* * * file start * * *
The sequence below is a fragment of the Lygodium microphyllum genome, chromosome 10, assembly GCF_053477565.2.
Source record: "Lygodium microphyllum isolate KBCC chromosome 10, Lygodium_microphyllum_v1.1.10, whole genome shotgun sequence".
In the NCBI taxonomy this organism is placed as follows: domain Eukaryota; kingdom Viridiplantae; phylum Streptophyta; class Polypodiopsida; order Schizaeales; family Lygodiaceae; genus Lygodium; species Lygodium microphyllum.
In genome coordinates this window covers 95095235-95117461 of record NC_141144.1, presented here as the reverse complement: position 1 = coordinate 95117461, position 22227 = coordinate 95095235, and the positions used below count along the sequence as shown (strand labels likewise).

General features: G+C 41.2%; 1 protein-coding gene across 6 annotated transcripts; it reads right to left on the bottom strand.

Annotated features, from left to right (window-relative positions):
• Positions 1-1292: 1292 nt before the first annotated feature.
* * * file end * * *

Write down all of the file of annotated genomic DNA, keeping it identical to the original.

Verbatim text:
The sequence below is a fragment of the Lygodium microphyllum genome, chromosome 10, assembly GCF_053477565.2.
Source record: "Lygodium microphyllum isolate KBCC chromosome 10, Lygodium_microphyllum_v1.1.10, whole genome shotgun sequence".
In the NCBI taxonomy this organism is placed as follows: domain Eukaryota; kingdom Viridiplantae; phylum Streptophyta; class Polypodiopsida; order Schizaeales; family Lygodiaceae; genus Lygodium; species Lygodium microphyllum.
In genome coordinates this window covers 95095235-95117461 of record NC_141144.1, presented here as the reverse complement: position 1 = coordinate 95117461, position 22227 = coordinate 95095235, and the positions used below count along the sequence as shown (strand labels likewise).

General features: G+C 41.2%; 1 protein-coding gene across 6 annotated transcripts; it reads right to left on the bottom strand.

Annotated features, from left to right (window-relative positions):
• Positions 1-1292: 1292 nt before the first annotated feature.